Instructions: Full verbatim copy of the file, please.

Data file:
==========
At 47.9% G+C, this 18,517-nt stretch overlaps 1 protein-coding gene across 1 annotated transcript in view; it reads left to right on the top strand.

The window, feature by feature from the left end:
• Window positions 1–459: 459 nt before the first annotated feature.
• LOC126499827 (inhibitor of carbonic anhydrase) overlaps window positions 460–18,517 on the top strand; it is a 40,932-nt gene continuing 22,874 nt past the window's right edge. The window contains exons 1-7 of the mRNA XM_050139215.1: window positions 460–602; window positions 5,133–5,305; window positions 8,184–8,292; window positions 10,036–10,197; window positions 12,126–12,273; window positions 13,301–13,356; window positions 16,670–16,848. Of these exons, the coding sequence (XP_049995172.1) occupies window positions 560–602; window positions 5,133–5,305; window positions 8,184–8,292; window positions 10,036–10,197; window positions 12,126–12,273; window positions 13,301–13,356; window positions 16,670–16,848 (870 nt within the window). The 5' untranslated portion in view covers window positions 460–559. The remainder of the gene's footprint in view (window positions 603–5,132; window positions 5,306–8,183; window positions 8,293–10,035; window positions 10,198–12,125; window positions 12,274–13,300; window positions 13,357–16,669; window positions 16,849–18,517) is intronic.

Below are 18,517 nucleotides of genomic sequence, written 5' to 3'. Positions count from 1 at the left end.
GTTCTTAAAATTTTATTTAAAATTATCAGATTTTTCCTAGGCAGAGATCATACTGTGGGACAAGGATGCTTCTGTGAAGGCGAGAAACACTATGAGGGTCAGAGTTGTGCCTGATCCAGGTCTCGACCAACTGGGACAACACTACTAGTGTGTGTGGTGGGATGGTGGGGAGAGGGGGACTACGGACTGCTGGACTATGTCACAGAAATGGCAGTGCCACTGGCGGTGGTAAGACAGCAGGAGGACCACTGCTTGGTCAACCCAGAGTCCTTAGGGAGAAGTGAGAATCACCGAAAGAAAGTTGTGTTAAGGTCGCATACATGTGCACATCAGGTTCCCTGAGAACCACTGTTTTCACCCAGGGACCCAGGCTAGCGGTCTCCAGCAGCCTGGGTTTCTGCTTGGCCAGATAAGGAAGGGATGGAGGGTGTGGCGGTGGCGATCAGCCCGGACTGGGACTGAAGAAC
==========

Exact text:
At 47.9% G+C, this 18,517-nt stretch overlaps 1 protein-coding gene across 1 annotated transcript in view; it reads left to right on the top strand.

The window, feature by feature from the left end:
• Window positions 1–459: 459 nt before the first annotated feature.
• LOC126499827 (inhibitor of carbonic anhydrase) overlaps window positions 460–18,517 on the top strand; it is a 40,932-nt gene continuing 22,874 nt past the window's right edge. The window contains exons 1-7 of the mRNA XM_050139215.1: window positions 460–602; window positions 5,133–5,305; window positions 8,184–8,292; window positions 10,036–10,197; window positions 12,126–12,273; window positions 13,301–13,356; window positions 16,670–16,848. Of these exons, the coding sequence (XP_049995172.1) occupies window positions 560–602; window positions 5,133–5,305; window positions 8,184–8,292; window positions 10,036–10,197; window positions 12,126–12,273; window positions 13,301–13,356; window positions 16,670–16,848 (870 nt within the window). The 5' untranslated portion in view covers window positions 460–559. The remainder of the gene's footprint in view (window positions 603–5,132; window positions 5,306–8,183; window positions 8,293–10,035; window positions 10,198–12,125; window positions 12,274–13,300; window positions 13,357–16,669; window positions 16,849–18,517) is intronic.

Below are 18,517 nucleotides of genomic sequence, written 5' to 3'. Positions count from 1 at the left end.
GTTCTTAAAATTTTATTTAAAATTATCAGATTTTTCCTAGGCAGAGATCATACTGTGGGACAAGGATGCTTCTGTGAAGGCGAGAAACACTATGAGGGTCAGAGTTGTGCCTGATCCAGGTCTCGACCAACTGGGACAACACTACTAGTGTGTGTGGTGGGATGGTGGGGAGAGGGGGACTACGGACTGCTGGACTATGTCACAGAAATGGCAGTGCCACTGGCGGTGGTAAGACAGCAGGAGGACCACTGCTTGGTCAACCCAGAGTCCTTAGGGAGAAGTGAGAATCACCGAAAGAAAGTTGTGTTAAGGTCGCATACATGTGCACATCAGGTTCCCTGAGAACCACTGTTTTCACCCAGGGACCCAGGCTAGCGGTCTCCAGCAGCCTGGGTTTCTGCTTGGCCAGATAAGGAAGGGATGGAGGGTGTGGCGGTGGCGATCAGCCCGGACTGGGACTGAAGAAC